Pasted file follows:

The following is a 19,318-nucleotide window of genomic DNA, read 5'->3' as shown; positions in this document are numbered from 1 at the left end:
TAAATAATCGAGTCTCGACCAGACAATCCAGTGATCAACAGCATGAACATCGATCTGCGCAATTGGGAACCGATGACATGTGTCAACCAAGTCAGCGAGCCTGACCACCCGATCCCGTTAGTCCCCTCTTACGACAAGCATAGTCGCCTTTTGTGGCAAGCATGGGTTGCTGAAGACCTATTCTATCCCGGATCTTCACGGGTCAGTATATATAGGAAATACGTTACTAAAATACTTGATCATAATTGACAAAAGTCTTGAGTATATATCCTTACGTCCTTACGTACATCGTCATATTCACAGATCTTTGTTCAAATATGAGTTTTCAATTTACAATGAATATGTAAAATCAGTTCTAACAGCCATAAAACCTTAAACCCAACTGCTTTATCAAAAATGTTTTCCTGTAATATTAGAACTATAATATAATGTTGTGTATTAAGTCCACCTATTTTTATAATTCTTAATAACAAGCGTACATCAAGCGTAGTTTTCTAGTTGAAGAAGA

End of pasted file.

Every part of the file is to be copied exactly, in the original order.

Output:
The following is a 19,318-nucleotide window of genomic DNA, read 5'->3' as shown; positions in this document are numbered from 1 at the left end:
TAAATAATCGAGTCTCGACCAGACAATCCAGTGATCAACAGCATGAACATCGATCTGCGCAATTGGGAACCGATGACATGTGTCAACCAAGTCAGCGAGCCTGACCACCCGATCCCGTTAGTCCCCTCTTACGACAAGCATAGTCGCCTTTTGTGGCAAGCATGGGTTGCTGAAGACCTATTCTATCCCGGATCTTCACGGGTCAGTATATATAGGAAATACGTTACTAAAATACTTGATCATAATTGACAAAAGTCTTGAGTATATATCCTTACGTCCTTACGTACATCGTCATATTCACAGATCTTTGTTCAAATATGAGTTTTCAATTTACAATGAATATGTAAAATCAGTTCTAACAGCCATAAAACCTTAAACCCAACTGCTTTATCAAAAATGTTTTCCTGTAATATTAGAACTATAATATAATGTTGTGTATTAAGTCCACCTATTTTTATAATTCTTAATAACAAGCGTACATCAAGCGTAGTTTTCTAGTTGAAGAAGA